Many people think that frequent flyer program is only for business people who have to travel weekly for work, or for rich people who spend lots of money on first class flights. I used to think that as well, until I actually started traveling a lot.
Travel is by no means “cheap” but it does not have to be expensive either. I’ve never spent more than $1000 for a business class flight, and if I’m traveling intra-Europe or intra-Asia, I routinely take hoppers for less than $100. This means a random weekend can turn into a spontaneous weekend trip.
I always say if you are not part of a frequent flyer program, you are missing out on free money. Sure it is sometimes annoying to rack up enough miles to nab a first class flight on a top airline, but with a little planning it’s not that difficult. Treat miles like cashback and that $500 flight may really only cost you $350!
Cody and I have been frequent flyers for a few years now and our current favorite frequent flyer program is the Miles+Bonus one by Aegean Airlines. This is part of the Star Alliance network, which is the largest in the world. Now, if you haven’t heard of Aegean Airlines that’s totally okay! They are a regional airport that only services Europe. However, the miles you earn on Aegean are just as good as those on United, or Lufthansa, or any other *A carrier.
The best part, is that it is the easiest program in my opinion to reach status. That means it takes the least effort to reach start alliance gold which grants you access to any Star Alliance lounge provided you are flying on a member carrier. This is perfect when I end up having a 3+ hour layover and can relax and recharge in comfortable chairs along with all the free food and drinks I want.
The program only needs 24,000 miles plus 4 flights on Aegean Airlines or Olympic Airlines. As most any round trip to a Greek island will require 4 flights anyways, that’s pretty easy to get done.
Now, as I mentioned earlier, it can be annoying trying to save up enough miles to get a first class flight, but it is not difficult at all to use miles to upgrade an already purchased ticket. I only do this in Asia as Europe and America have a pretty dismal business class product (just a blocked middle seat) and because a seat upgrade is only 15,000 miles. That means you can take a flight from Seoul to Singapore on Singapore Airlines (an almost 7 hour flight) in their fantastic business class product for the price of an economy ticket an 15,000 miles.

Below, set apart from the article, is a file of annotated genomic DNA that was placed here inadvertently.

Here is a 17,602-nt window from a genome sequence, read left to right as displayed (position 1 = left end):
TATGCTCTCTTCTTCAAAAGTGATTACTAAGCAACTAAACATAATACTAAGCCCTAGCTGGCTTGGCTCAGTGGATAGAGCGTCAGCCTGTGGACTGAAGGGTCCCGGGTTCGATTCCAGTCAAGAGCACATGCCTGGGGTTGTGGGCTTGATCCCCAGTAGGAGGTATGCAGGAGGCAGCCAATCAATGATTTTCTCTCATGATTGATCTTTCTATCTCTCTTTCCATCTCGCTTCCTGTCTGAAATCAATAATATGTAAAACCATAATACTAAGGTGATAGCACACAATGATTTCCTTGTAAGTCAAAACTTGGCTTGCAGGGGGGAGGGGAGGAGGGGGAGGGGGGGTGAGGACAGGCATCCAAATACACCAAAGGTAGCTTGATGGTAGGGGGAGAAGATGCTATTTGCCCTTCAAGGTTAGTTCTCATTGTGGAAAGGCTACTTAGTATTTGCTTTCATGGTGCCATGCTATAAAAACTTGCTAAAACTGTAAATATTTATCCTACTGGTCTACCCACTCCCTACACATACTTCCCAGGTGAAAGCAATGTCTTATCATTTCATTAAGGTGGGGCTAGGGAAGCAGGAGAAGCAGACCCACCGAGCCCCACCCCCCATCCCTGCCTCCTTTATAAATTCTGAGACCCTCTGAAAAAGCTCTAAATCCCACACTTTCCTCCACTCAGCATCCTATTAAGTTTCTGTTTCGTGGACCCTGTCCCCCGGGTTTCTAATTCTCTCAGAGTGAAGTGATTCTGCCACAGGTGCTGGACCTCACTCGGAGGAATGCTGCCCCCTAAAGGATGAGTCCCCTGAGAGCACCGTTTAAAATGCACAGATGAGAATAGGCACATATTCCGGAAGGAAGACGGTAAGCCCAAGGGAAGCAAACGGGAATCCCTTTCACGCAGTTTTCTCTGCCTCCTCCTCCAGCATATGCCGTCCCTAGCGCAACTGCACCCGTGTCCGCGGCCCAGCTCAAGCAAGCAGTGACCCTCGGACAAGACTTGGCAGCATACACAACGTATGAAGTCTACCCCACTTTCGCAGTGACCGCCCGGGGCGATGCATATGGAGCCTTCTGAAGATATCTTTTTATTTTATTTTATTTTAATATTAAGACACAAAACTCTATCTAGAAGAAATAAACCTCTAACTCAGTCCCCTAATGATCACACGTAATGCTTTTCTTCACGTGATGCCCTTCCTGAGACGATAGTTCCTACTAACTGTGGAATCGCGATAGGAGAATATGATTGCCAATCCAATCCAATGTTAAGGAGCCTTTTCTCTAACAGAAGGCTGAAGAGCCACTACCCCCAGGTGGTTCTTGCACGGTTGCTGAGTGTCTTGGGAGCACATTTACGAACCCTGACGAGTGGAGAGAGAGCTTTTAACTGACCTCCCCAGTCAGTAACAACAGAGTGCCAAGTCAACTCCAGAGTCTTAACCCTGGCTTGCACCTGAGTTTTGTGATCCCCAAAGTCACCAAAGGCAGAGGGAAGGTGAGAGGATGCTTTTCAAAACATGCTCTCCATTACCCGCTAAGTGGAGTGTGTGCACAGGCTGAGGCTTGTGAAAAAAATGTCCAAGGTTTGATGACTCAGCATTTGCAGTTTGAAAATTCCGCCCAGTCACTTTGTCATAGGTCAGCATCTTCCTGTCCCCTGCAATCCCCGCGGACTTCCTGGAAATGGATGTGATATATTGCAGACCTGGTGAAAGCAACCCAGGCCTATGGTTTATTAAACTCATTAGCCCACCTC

Note: While you can do this on Air China, their product is not good, so I would not waste money or miles flying their product.
Now that I’ve told you how I like to spend my miles, I’m going to tell you how I earn them.
While the common deciding factor when choosing a flight comes down to price, I like to look at the perks as well. These include lounge access if there is a layover, free extra baggage, as well as miles earned. As I treat miles as cash back, you can pick a valuation. The standard rate is 1.3 cents a mile, but as we only use miles for upgrades on intra-Asia travel on flag carriers, we value them at 5 cents.
When you fly full fare economy you should try to get 100% miles back. This means a flight from Istanbul to San Francisco can get you 6750 miles one way, on a round trip 13,500. Using these miles for upgrades in Asia gives a value of $675. Therefore as long as the price of the ticket is less than $675 it is a good deal.
Now I’m sure a lot of expert frequent flyers will say that I’ve greatly simplified the situation, and they would be right. However, this is just an example of how to earn miles. I’ll provide a real example now:
In 2017 I got a business class (C) flight from Athens, Greece to Beijing, China on EgyptAir (not great but still worth it). The flight cost $870 one way which is already extremely cheap for Business class. There was a 15 hour layover in Cairo in which the airline gave me a hotel for the night (let’s assume $75 value, as I was able to see the city) and because it was business class I got 200% miles back with a minimum of 1000 miles per leg. So for Athens to Cairo I got ~1,376 miles, and from Cairo to Beijing I got ~9,400.
Note: Currently business class on EgyptAir only credits 150% miles and no minimum miles per leg.
If we value those miles at 5 cents each, I earned: 10,776*0.5=$538.80 cash back.
A few months after that flight I wanted to take a trip from Beijing to Singapore. A discount airline would have cost around $250 not including baggage and most likely including a layover. Instead I booked Singapore Airlines for $370 direct and used 15,000 miles to upgrade to Business class. A business class flight on Singapore Airlines from Beijing to Singapore runs about $1250, meaning my miles were actually valued at 5.87 cents! Even better.
I understand that many people will find this an unnecessary amount of work, and it does take a bit of research to best optimize all your dollars spent, but if you travel more than once a year, I think it’s worth learning a little about the flying strategies with frequent flyer programs. I’m not even going to get into the credit card stuff that Americans can do because that’s another can of worms.
Disclosure: I’m also a member of Alaska Airlines frequent flyer program. We don’t credit any flights to them, but sometimes we find good hotel deals and can get miles credited to their program from RocketMiles. That got me a First class ticket SFO-NRT-GNP which was really nice. Unfortunately Alaska no longer allows the stopover in Asia on their rewards tickets anymore…such a shame.